How the Body Fights Infections

Topics: Immune system, White blood cell, T cell Pages: 5 (1721 words) Published: February 23, 2013
Secret Fighters 2
The human body was designed to protect itself against harmful germs in order to stay alive. The most vital mechanism aiding that process would be the immune system. The human immune system is working non-stop, everyday, and every second. There are millions of germs, bacteria, microbes, viruses, toxins, and parasites that float around us day by day; and the fact that we are not affected by most of them is because our immune system keeps these microscopic particles from invading our bodies. However, sometimes the immune system may miss one of the harmful germs and the body becomes sick. Even though it was missed once, the immune system uses special white blood cells to attack harmful bacteria (Nordqvist, 2012, p. 1). The immune system always fights to get rid of the foreign particles and eventually the body is back to normal. Sometimes the revival process is aided by an extra intake of water, vitamins, medicines, antibiotics, and sometimes even surgery. When the body has foreign particles, such as a virus or a bacterium (singular for bacteria), the body sends out cells to recognize it. Once these cells find out what the invader is, the body launches a defense response to kill the infection. The immune system puts up a fight and gets the body back to normal. Once the body is back to normal, the immune system can create memory cells, which will protect from future infections. Symptoms are the body’s way of responding to an infection. Symptoms help the body get rid of the infection by telling the immune system what cells need to be activated to fight off the invading foreign particles. According to Gwaltney and Hayden (2007), “The immune system contains a variety of natural substances called inflammatory mediators. Inflammatory mediators help protect the body from infection and other harmful events” (p. Secret Fighters 3

5). For instance, with the common nasal cold, inflammatory mediators are released when a nasal cell is infected with a cold virus. Which in turn causes mucus gland secretion, reflexes of sneezing and coughing, and stimulates pain nerve fibers. Although having symptoms are not necessary for fighting an infection, seventy five percent of people with infections suffer from some type of symptom. Medicine is usually taken to make a person feel better. Most medicines found in a drug store are just generalized medicines for many different types of people fighting the same type of infections, like the common cold. Most of these medicine just help relieve the symptoms of an infection but not the actually infection itself. Prescribed medications that a person can get from a pharmacy are more specific for one certain person or one certain infection and can better fight the infection and help relieve the symptoms. Antibiotics are a stronger type of medication that can only be prescribed by a doctor after being seen by one. Nordqvist states, “Antibiotics, also known as antibacterial, are types of medications that destroy or slow down the growth of bacteria. The Greek word anti means against, and the Greek word bios means life" (Nordqvist, 2012, p. 1). Pain relievers are also usually prescribed with an antibiotic to accommodate the painful symptoms. It is stated that, “while the antibiotic is starting to fight the bacteria, you might still feel achy and hot, so the doctor might… also give you a pain reliever. Pain relievers can't make you well, but they do help you feel better while you're getting well” (Gavin, 2010, p. 3). When the body is fighting off infections, it can be very tired and weak. According to Brian (2012), his definition of being sick is “your body… [is not] able to perform at its full potential” ( p. 3) The immune system uses up a large majority of the bodies energy to fight Secret Fighters 4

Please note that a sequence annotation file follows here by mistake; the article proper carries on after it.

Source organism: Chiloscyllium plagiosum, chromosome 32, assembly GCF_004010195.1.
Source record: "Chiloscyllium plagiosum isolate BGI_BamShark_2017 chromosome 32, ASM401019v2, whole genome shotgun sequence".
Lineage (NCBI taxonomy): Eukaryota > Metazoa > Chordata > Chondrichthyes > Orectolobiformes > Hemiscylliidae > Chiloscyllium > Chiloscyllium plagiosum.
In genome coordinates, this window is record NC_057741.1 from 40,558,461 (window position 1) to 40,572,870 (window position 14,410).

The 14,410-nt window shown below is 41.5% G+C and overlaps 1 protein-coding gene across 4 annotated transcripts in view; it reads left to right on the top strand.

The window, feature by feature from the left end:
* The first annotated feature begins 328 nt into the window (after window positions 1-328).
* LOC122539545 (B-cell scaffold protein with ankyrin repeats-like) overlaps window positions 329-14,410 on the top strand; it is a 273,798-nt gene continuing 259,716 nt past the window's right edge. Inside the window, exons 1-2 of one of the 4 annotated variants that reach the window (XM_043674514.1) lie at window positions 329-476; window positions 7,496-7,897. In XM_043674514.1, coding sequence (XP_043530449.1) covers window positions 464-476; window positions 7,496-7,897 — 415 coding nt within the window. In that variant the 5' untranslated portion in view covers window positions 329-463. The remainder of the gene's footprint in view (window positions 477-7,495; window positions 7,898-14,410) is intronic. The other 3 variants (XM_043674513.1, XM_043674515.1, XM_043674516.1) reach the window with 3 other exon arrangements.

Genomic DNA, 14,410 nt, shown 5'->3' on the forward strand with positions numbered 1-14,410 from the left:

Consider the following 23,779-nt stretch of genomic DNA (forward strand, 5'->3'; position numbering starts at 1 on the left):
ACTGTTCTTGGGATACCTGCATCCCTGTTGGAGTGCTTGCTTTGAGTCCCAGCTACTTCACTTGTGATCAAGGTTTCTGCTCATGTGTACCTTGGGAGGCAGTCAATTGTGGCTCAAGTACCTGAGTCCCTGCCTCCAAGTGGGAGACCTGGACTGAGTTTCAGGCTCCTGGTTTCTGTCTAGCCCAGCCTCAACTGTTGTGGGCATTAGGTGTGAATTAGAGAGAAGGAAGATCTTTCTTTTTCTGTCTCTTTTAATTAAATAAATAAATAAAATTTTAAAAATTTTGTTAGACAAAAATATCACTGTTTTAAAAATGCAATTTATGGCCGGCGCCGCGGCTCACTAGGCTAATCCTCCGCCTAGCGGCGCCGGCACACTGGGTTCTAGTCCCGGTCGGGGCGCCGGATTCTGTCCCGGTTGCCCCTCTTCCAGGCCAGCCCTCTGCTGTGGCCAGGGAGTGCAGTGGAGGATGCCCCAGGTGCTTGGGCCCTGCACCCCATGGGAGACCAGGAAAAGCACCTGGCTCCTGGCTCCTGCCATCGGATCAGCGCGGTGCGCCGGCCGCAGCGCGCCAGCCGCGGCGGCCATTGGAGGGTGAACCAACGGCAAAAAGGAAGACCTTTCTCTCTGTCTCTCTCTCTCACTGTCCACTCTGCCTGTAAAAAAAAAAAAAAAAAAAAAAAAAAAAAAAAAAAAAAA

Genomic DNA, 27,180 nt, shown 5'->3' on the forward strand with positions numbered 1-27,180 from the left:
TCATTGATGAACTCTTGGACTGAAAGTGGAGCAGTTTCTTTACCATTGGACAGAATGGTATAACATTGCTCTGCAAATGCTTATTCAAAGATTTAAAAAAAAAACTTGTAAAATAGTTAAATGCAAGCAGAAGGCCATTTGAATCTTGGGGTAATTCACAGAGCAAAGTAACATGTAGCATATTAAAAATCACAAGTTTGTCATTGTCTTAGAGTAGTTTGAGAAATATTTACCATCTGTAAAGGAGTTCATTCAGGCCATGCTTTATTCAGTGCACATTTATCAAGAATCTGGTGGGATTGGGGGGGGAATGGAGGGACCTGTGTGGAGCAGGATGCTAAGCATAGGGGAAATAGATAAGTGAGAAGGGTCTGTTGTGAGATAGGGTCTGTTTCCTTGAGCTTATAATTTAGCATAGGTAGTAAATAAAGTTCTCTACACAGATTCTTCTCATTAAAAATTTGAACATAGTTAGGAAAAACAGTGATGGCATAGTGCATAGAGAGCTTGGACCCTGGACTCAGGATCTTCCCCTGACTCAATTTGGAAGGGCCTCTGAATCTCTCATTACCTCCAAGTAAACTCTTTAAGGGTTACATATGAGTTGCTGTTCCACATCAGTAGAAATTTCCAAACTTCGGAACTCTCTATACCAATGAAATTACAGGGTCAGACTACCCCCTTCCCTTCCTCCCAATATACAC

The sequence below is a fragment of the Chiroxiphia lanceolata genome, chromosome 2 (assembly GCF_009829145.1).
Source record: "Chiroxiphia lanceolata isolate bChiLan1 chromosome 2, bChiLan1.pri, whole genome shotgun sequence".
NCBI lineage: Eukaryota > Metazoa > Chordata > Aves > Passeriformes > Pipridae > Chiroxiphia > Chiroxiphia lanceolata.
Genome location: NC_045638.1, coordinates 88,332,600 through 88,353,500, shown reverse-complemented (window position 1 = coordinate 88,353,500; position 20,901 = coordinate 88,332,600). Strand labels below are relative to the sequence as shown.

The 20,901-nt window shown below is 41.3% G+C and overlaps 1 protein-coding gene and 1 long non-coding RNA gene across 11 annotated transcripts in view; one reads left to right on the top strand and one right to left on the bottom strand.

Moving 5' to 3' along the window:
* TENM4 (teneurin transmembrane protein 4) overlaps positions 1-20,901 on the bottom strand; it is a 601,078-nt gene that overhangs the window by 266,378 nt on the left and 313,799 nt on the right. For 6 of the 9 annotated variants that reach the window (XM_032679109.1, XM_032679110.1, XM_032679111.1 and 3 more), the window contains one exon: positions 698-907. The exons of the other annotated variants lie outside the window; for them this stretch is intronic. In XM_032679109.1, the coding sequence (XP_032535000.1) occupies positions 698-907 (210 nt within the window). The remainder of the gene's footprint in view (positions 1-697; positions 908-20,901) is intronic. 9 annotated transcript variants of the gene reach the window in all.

off infection. It leaves little to no energy for other bodily function and to perform a normal daily routine. When doctors give their patients advice, they always include ‘get plenty of...
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